Music is all around us. And “Christian music” as a genre is very popular today. But what music is the best for special music performances at our church services? Here are some general principles that should be helpful. These guidelines are meant to give direction on why we’re doing special music and how we can be unified in our approach. If you have any further questions, contact Church Administration.
The Starting Point
Special music is a very visible means of serving God’s people, and as such, these guidelines are important and help us set the best godly example we can as we serve God and help direct His people to Him.
Music has been part of worshiping God for thousands of years, and it is a special honor to serve in this way. From a “big picture” perspective, it is essential to understand and remember that special music should not be focused on being “a performance.” It is not a display or show of one’s talents and abilities. Rather, it is using one’s talents and abilities as an offering of praise and worship to God. It is also using one’s talents and abilities to direct God’s people to Him in a more thoughtful or pro-found way. This focus should guide how we view what selections to use and how to pre-pare them.
With that in mind, here are several questions to ask yourself as you prepare special music selections:
1. Do the words glorify God?
Always make sure that the words are scripturally accurate and doctrinally correct. The focus of any lyrics should be honoring and praising God and should not highlight the singer or songwriter.
2. Is the genre appropriate for Church services?
It’s good to have a mix of traditional and contemporary genres for special music. Even so, try to stay out of the extremes when it comes to appropriateness, within each genre. For example, some classical pieces may be technically impressive but not inspiring to the congregation, because they are really focusing more on the expertise of the singer or musician than giving glory to God. Often times for a general audience and worship of God, simple is better.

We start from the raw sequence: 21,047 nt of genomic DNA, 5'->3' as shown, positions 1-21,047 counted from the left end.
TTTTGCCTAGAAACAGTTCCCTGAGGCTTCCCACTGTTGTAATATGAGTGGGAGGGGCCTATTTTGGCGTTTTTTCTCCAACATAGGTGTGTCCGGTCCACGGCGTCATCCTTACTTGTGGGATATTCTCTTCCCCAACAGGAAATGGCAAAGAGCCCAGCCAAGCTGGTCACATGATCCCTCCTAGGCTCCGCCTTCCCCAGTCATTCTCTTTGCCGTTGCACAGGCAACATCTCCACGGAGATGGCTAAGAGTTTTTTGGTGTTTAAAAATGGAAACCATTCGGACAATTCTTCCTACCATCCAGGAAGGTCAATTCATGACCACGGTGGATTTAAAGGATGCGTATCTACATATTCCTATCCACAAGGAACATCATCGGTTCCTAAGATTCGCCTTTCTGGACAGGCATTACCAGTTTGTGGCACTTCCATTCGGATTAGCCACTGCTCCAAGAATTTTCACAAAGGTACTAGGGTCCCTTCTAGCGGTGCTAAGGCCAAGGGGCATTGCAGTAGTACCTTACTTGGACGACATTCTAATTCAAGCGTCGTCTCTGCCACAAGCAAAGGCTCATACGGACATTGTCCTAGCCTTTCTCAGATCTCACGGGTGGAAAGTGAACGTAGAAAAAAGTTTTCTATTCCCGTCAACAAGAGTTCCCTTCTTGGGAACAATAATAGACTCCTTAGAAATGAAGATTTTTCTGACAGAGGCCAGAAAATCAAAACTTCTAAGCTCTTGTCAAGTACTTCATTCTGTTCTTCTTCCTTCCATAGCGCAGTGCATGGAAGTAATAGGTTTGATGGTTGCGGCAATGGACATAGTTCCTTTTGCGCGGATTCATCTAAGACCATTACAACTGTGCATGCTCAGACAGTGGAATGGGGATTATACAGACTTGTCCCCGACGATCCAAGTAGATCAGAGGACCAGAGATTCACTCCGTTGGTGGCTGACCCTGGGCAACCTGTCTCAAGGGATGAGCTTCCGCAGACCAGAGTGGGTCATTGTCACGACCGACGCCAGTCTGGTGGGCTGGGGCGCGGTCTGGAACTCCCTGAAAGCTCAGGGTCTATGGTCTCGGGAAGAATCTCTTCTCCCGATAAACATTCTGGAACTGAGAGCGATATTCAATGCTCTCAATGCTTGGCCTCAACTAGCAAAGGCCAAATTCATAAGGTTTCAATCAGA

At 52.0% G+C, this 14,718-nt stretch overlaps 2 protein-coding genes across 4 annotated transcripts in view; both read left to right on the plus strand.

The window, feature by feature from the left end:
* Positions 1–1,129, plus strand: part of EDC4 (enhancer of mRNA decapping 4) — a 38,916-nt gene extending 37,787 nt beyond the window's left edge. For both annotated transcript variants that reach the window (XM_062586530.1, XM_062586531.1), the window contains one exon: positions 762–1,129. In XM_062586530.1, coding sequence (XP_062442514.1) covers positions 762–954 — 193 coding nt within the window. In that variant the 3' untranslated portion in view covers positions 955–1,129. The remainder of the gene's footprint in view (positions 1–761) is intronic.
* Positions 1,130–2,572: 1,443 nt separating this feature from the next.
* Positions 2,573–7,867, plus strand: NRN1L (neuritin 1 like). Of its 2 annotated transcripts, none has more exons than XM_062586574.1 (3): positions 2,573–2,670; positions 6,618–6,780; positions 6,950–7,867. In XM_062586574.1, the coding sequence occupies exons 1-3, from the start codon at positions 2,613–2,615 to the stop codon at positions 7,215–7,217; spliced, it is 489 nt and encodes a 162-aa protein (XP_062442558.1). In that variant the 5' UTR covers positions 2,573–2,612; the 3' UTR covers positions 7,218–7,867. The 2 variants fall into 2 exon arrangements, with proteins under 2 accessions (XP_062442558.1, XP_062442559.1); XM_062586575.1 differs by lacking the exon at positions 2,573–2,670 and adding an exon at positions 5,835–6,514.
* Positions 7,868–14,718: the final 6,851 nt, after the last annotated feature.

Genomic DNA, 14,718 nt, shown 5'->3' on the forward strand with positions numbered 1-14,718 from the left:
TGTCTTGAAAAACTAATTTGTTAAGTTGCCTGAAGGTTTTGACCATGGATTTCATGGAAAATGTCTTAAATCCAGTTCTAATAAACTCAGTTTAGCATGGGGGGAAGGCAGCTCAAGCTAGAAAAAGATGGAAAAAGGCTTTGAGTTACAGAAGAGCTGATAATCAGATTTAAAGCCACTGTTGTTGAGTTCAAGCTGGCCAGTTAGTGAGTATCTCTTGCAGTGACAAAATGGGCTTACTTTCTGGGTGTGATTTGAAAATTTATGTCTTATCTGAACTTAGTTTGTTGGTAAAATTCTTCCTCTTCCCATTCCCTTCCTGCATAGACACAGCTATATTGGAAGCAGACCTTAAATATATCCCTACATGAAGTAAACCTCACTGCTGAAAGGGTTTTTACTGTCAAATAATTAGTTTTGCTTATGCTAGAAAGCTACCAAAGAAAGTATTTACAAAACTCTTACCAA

In regard to contemporary music, some songs may essentially be “love songs for Jesus.” These types of songs might evoke sentimental feelings for Him, but they can trivialize the deep awe and respect we should have for God and Christ. Whether traditional or contemporary music is involved, also be sensitive to the fact that some in the audience may be troubled by music that they associate with their past experience in a mainstream Protestant or Catholic church. Use wisdom and judgment, and if in doubt, ask your pastor for guidance.
3. Is the style consistent with our Church traditions?
When you play or sing music, remember to maintain a level of formality, dignity, and self-restraint. Many well-meaning “contemporary Christian” singers and musicians come across as being “theatrical” in their overuse of emotions. They “emote” for effect. That is, they make the focus of the piece more about the emotional experience they are having, than the message of the song. There should be power and passion in our music! However, we must remember to keep the focus on honoring God and inspiring the congregation. Many “contemporary Christian” pieces sound like run-of-the-mill rock or R&B songs. The style of some songs may be fine for a Church fun show, but their sound may be inappropriate for Sabbath worship services. It is important to distinguish the difference.
4. Does the performer’s dress reflect standards upheld by God’s word and His Church?
Just as the Church has specific dress guidelines for men involved in speaking, song leading and leading in opening and closing prayers, we also need guidelines for those giving special music in front of the congregation. In most western-culture settings, the appropriate clothing for men is coat and tie; for ladies, a dress or skirt and blouse that are modest and conservative. (Other formal-setting attire is appropriate in other cultures in international areas—check with your Regional Office if you have questions).
Ladies should avoid the trendy and immodest apparel that is commonplace for many female per-formers in our society today: short, tight, form-fitting dresses, necklines displaying cleavage, bare shoulders, backless dresses, etc. Because being on an elevated platform or stage makes hemlines appear higher than they actually are, a good rule of thumb when bringing special music is for a dress or skirt to at least reach the knees, including when seated. Be careful with high slits in a dress or skirt. If dress attracts undue attention, it will draw the minds of those in the congregation away from their focus on the music and worship of God.
Everything about the special music we give should help direct God’s people to Him. It is a tremendous privilege for all of us to come before the great King each and every Sabbath and to worship Him. Using musical talent to inspire our brethren and praise God is a very special opportunity that should not be taken lightly.